Putumayo, it's not.
Toubab Krewe's music is no imperiled cultural treasure gentrified by slick production values geared to high-fidelity listening. You're meant to dance to Toubab Krewe—to laugh, clap your hands and feel like part of a community, however ephemeral.
In that way, Toubab Krewe may actually come closer to giving us a sense of West African music than any Putumayo production. In fact, you could say they're the real deal, were it not for what some ethnology snobs might consider a cultural-appropriation problem: The band hails from Asheville, N.C.
For Toubab Krewe, that's actually perfectly consistent with what they've learned in their many and lengthy stays in Mali, Guinea and Ivory Coast. Far from performing museum-quality reproductions, musicians there keep tradition dynamic and alive by incorporating new instrumentation and influences from other cultures.
"I think we've been really fortunate, because we've gotten great feedback from, first and foremost, our teachers," says percussionist Luke Quaranta. "And if there's anyone who we feel really responsible to in terms of doing the music justice, the traditional and public domain aspect, I think it's our teachers. We feel part of a community of artists in West Africa who play traditional music and also push the envelope and take creative license with the traditional canon, the traditional repertoire of what's West African music."
Original member and guitarist Drew Heller was first inspired by a Guinea band he heard in junior high school. With his friends and school chums Justin Perkins and Teal Brown, he began playing in drum circles and studied West African percussion. The three started a popular drum-and-dance group in Asheville called Common Ground. Quaranta joined in 1998, having become enthralled with drum circles after graduating high school in New York.
"Our first teacher from West Africa was a guy who we met in New York," Quaranta says. "We've studied with him from about 1998 to the present."
As it happens, that teacher, Madou Dembele, and his brother Adama, had previously lived and taught in Tucson.
The four undertook their first study trip to Conakry, Guinea, in 1999, staying several weeks in the homes of teachers to whom Dembele referred them. "We got picked up at the airport," Quaranta says, "and the next morning, we were in for two hours of lessons a day, then going out to see music in different places on the street, going to see music at clubs."
Dembele was living in Ivory Coast when the band went back there in 2001. "We stayed with him for six weeks," Quaranta says. On that trip, the group also studied again in Guinea and met more teachers they revisited on trips in 2002 and 2004.
By 2004, Perkins already had acquired and learned two traditional West African instruments, the lute-like, 21-string kora, and the similar, seven- or eight-stringed kamel ngoni. According to Quaranta, though, it was the guitar that made the biggest impression on both Perkins and Heller during a four-month-long stay in Mali in 2004. For the first time, they were struck by the extensive use of both acoustic and electric guitars to interpret traditional music.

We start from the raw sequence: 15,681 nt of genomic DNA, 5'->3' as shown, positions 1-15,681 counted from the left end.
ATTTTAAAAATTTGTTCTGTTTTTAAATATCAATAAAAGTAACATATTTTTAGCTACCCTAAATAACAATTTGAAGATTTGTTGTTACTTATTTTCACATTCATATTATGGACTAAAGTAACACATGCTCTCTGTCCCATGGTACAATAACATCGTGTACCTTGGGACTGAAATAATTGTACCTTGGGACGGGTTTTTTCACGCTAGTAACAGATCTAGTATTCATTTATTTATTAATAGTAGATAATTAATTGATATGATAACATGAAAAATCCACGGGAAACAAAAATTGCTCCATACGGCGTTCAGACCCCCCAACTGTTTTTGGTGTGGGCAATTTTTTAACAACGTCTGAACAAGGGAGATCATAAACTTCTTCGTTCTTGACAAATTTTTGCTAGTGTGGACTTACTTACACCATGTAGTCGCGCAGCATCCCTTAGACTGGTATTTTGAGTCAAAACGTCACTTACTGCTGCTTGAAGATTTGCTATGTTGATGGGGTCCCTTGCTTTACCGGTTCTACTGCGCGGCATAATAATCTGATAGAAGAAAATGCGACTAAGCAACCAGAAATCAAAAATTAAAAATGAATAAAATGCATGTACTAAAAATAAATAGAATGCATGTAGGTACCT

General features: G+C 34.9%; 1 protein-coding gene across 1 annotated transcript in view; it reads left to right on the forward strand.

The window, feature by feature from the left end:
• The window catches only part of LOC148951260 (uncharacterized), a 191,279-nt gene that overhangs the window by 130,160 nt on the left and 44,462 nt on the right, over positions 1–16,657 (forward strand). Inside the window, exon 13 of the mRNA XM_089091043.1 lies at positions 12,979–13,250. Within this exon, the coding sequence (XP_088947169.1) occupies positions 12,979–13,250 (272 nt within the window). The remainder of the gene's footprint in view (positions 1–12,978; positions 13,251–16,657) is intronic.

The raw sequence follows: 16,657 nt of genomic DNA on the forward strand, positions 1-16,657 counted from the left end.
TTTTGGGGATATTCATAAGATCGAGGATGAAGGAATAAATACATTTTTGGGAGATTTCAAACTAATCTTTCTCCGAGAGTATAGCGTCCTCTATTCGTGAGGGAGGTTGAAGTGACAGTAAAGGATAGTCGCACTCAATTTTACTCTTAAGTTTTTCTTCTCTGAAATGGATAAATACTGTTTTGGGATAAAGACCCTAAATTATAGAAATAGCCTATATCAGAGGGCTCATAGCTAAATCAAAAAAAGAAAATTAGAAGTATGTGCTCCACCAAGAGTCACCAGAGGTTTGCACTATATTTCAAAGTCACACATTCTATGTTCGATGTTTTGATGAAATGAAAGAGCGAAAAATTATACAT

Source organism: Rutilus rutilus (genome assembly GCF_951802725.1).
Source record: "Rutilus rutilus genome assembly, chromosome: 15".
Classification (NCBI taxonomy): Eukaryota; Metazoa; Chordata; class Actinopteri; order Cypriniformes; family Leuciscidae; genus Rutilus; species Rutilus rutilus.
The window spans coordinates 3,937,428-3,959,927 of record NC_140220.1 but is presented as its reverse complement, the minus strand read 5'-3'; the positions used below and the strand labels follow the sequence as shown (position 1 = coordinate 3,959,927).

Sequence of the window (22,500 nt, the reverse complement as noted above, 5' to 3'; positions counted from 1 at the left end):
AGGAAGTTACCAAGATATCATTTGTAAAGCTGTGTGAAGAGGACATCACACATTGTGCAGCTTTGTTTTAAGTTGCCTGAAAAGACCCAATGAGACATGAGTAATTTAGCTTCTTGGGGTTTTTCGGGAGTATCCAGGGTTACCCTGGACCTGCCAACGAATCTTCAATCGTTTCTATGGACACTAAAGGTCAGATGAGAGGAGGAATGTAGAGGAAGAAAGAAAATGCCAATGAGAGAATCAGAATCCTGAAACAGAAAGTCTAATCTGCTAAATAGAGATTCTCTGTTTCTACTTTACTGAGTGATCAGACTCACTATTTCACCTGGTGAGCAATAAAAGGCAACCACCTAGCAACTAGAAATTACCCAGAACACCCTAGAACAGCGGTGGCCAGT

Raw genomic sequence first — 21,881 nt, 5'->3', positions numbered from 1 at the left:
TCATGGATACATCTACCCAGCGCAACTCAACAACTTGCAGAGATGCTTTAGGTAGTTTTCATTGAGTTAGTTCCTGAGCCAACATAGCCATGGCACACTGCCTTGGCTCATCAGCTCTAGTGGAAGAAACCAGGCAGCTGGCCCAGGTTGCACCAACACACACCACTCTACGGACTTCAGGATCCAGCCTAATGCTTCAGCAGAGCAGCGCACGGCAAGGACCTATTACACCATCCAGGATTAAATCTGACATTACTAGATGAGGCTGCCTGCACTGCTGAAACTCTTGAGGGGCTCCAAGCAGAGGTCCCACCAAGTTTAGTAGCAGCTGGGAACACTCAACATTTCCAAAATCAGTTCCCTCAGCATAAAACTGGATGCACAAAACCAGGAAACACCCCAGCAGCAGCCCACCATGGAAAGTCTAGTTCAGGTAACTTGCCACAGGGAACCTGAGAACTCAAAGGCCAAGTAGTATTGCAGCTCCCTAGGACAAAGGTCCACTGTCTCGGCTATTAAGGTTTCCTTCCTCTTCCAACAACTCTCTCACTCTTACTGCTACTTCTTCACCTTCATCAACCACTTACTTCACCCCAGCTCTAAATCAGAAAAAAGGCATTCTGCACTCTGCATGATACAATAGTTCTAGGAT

"It was extremely traditional music in a much more contemporary setting in clubs, in nightclubs and bars—this real heavy kind of almost rock with electric guitar, with a high-volume aesthetic," Quaranta says. "We don't necessarily get that in the States if you're listening to a kind of Putumayo, 'world music' genre. It's much more of a real thing."
Abandoning the Common Ground model, the four formed a new band in early 2005. They named it Toubab Krewe based on an inside joke. "Toubab" means "foreigner" or "non-African." They had been referring to themselves by that name in West Africa, and the musicians there found it amusing. (Quaranta says, though, that the name offends a lot of Peace Corps volunteers who sometimes live a year or more in a country before villagers trade "toubab" for their given names.)
"At that point, it was very natural to move to a drum set," Quaranta says, "and then our friend Dave Pransky picked up electric bass. When we started to write music, it was a real organic process of writing with traditional tunes, but with more of a rock kind of setup and feel to a lot of them. And that's when we felt better about what was happening, and we wanted to take it on the road and play wherever we could. The response has been just amazing."
Toubab Krewe put out its first studio album in 2006 and a live album in 2009. They've toured heavily behind them—including three previous stops at Plush—leaving little time for composing and recording.
"It was really important to us to take an extended time in the studio," Quaranta says. "We're really all multi-instrumentalists, but we really haven't integrated all the instruments that people play. So we took a six-week stint from Aug. 1 through Sept. 15, and we integrated acoustic 12-string guitar, acoustic bass, piano, organ, fiddle, congas—a lot of different textures and a lot of instruments. It really is a kind of growth for the band and branching out. It needs to be mixed, but we're excited about it."
The band also branched out geographically. Inspired by mariachi they went to see every week at an Asheville Mexican restaurant, they adapted a traditional Peruvian song called "Carnavalito." Quaranta says it's one of the reasons the band is excited to come to Tucson.
"We're looking forward to playing 'Carnavalito' in that part of the country," he says.